Arcadia Public Art Project Resident Artist, NE Brown, Gives Lecture on April 22

By Sydney Welch ’20 | April 24, 2024
NE Brown and members of the APAP team.

NE Brown, resident artist with The Arcadia Public Art Project, began her lecture by offering listeners a glimpse into her artistic processes and the evolution of her work over time. She delved into complex themes surrounding her identity and familial history, shedding light on her experiences growing up as a black woman and navigating the complexities of colorism within her own family.

NE’s artistic journey has led her to collaborate with Arcadia in exploring and revitalizing the history of the Beaver College Blacks, an association of black students from Beaver College. Through extensive research in the Archives, NE and student apprentices unearthed the stories of three alumnae who had been hesitant to reconnect with the university due to their past experiences. Despite initial reluctance, these women have agreed to participate in interviews with the student apprentices, whose project this year focuses on preserving their oral history.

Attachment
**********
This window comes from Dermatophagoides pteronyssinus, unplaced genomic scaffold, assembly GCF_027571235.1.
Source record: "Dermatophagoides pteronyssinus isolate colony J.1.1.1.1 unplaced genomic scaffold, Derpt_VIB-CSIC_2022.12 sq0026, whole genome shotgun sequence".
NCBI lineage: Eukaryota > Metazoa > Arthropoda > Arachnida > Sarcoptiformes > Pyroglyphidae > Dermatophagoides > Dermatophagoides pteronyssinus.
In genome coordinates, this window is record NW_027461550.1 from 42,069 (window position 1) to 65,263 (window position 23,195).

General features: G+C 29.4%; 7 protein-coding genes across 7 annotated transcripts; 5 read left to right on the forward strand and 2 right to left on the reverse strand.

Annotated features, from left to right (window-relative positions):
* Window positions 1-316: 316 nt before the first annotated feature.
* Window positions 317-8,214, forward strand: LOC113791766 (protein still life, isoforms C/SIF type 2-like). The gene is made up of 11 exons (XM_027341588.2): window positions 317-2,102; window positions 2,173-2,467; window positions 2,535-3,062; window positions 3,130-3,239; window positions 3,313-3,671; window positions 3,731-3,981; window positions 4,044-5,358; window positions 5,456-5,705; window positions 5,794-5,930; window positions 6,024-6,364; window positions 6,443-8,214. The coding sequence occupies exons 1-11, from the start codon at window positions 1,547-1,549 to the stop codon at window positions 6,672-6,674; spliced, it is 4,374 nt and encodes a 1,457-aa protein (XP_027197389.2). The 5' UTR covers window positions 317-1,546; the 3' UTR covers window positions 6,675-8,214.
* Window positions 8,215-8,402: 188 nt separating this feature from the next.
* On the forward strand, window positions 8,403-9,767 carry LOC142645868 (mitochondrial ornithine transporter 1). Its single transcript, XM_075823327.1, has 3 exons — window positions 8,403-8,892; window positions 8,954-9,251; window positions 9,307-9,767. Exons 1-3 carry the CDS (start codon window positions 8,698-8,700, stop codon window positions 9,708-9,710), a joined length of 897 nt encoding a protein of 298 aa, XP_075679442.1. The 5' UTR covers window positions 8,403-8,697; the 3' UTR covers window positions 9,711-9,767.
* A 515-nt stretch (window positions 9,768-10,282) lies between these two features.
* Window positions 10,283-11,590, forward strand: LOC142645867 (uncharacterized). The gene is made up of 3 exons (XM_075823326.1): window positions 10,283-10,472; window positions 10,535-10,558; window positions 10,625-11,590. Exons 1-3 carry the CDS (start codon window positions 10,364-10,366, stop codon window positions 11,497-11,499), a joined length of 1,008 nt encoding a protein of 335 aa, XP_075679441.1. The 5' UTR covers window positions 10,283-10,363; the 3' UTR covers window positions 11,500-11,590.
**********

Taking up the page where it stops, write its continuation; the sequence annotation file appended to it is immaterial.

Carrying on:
NE Brown giving her lecture.

The culmination of their efforts will be manifested in a public art installation on campus, featuring benches and flower pots adorned with QR codes that allow visitors to listen to these captivating stories. The recent return of one of the original co-founders of the Beaver College Blacks to Arcadia highlights the significance of this project in bridging past and present.

NE and the students are leveraging public art as a powerful medium to explore a crucial aspect of history: Black History. They are revitalizing a forgotten narrative and fostering reconciliation with an important group of alumnae. Art has always served as a conduit for connection and community-building, and The Arcadia Public Art Project exemplifies this ethos.

Indeed, Black history is not separate from but an integral part of human history, American history, and Arcadia’s history. The project is slated for completion and celebration in the fall semester, marking a significant milestone in preserving and honoring this vital aspect of our school’s history.